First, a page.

Only 13% Beneficiaries Received Food Grains Promised Under the ‘Aatma Nirbhar Bharat’ Package: Report
The report cites assessments made by economists Jean Dreze, Reetika Khera, and Meghana Mungikar which shows 100 million eligible individuals — the equivalent of the population of Egypt — being left outside the food safety net
884 migrant lives were lost till 26 June 2020 due to the mayhem caused by an unplanned lockdown. In a report titled ‘Reverse Migration During COVID-19', the Digital Empowerment Foundation (DEF) highlights the plight of migrants workers, the issue of reverse migration, and the way forward after the pandemic.
The report notes that starvation and continuous walking were the most common reason for death during the lockdown. As per the data, 167 migrants died due to starvation and 209 died to exhaustion by continuous walking or standing in line while other reasons include financial distress and suicide. Around 80 people died on Shramik Special trains meant to ferry migrant workers home.
The informal sector in India comprises of close to 81% of the employed workforce with 77% coming under the category of vulnerably employed. The Economic Survey of India 2017 estimated an annual 9 million inter-state migration in India between 2011- 2016 while the 2011 census puts an estimation at 139 million accounting for both inter- and intra-state movements.
According to the Centre for Monitoring Indian Economy, more than 122 million people lost their jobs in April itself due to lockdown. In a survey done by Jan Sahas at the beginning of the lockdown showed nearly 93% of the workers surveyed earned between Rs 200–600 per day and 92.5% have already lost work ranging from 1–3 weeks.
The report reveals the limited range of social safety net and its effect on the migrant lives. The report cites assessments made by economists Jean Dreze, Reetika Khera, and Meghana Mungikar which shows 100 million eligible individuals — the equivalent of the population of Egypt — being left outside the food safety net.
On 12 May 2020, the government announced free of cost food grains for two months under the ‘Aatma Nirbhar Bharat’ package to 80 million people who were not covered under National Food Security Act or State scheme PDS card. However, as of 2 July 2020, only 13% of beneficiaries have received the food grains as was promised under the package.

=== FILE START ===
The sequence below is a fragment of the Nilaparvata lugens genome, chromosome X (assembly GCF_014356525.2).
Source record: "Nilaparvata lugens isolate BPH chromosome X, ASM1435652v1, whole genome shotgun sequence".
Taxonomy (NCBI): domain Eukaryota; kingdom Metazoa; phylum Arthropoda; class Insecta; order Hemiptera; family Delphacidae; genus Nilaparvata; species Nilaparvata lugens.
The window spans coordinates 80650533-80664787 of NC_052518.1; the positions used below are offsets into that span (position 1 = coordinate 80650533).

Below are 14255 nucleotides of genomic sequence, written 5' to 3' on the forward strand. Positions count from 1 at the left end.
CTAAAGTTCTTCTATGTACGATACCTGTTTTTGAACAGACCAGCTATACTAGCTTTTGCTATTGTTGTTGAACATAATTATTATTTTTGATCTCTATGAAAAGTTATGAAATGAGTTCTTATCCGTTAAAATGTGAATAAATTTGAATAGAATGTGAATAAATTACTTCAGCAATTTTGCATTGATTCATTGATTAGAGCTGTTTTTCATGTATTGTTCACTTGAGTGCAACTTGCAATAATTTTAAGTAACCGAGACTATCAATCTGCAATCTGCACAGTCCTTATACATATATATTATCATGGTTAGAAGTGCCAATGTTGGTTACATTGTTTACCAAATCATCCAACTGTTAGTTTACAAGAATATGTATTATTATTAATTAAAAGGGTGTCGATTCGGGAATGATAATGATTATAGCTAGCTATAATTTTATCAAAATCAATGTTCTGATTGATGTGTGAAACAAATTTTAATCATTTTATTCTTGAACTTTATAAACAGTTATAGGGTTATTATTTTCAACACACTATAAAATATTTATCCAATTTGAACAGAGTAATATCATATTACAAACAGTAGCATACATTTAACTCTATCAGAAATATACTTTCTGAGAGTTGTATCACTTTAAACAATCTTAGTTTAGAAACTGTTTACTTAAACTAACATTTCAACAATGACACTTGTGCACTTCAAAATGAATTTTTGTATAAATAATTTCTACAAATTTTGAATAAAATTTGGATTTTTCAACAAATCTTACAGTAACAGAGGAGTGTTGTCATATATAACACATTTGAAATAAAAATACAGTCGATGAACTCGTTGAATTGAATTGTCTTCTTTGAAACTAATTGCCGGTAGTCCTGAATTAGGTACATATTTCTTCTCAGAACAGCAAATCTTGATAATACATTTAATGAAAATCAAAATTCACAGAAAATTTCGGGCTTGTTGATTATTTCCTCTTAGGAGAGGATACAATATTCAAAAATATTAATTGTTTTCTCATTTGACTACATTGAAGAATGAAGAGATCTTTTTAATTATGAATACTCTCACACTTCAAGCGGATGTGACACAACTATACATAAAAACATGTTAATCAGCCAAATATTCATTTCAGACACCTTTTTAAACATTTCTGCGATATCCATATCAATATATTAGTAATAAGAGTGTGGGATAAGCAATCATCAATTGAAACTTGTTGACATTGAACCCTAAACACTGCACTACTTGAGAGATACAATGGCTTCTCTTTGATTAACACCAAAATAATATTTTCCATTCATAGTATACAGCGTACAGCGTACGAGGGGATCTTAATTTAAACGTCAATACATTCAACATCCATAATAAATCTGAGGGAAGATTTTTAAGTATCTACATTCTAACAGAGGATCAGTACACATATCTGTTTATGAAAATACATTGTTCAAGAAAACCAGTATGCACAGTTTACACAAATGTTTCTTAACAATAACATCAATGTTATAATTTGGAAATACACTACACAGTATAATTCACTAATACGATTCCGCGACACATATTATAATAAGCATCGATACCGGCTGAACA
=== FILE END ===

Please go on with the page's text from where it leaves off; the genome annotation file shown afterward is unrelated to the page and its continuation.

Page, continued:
Focusing on the reverse migration kickstarted by the lockdown, the report sheds light on the lack of opportunities back home for migrant workers. As per the report by the Centre for Policy Research, the average day of work generated under MGNREGA has been declining. The average day of work during 2015–16 was 49 which further declined to 41 days of work per rural household during 2018–19.
At least 10 states following the path of Uttar Pradesh govt have suspended important labour laws like the Minimum Wages Act including, The Maternity Benefit Act year, etc to “attract investors”. The report states that “The suspension of labour laws might increase the further exploitation of informal workers, as it will allow the employers to downsize their workforce at will and force workers to work for more than eight hours during a day, as opposed to what is currently mandated by the law.”
The International Trade Union Confederation’s (ITUC’s) Global Rights Index 2016 ranks India as one of the worst countries for labour rights with the potential for proposed labour law reforms to worsen the situation. “The pandemic has highlighted the highly precarious nature of employment in the unorganised sector as well the inability of social protection schemes to deliver its benefits to the people it was designed for — the economically and socially vulnerable,” the report noted.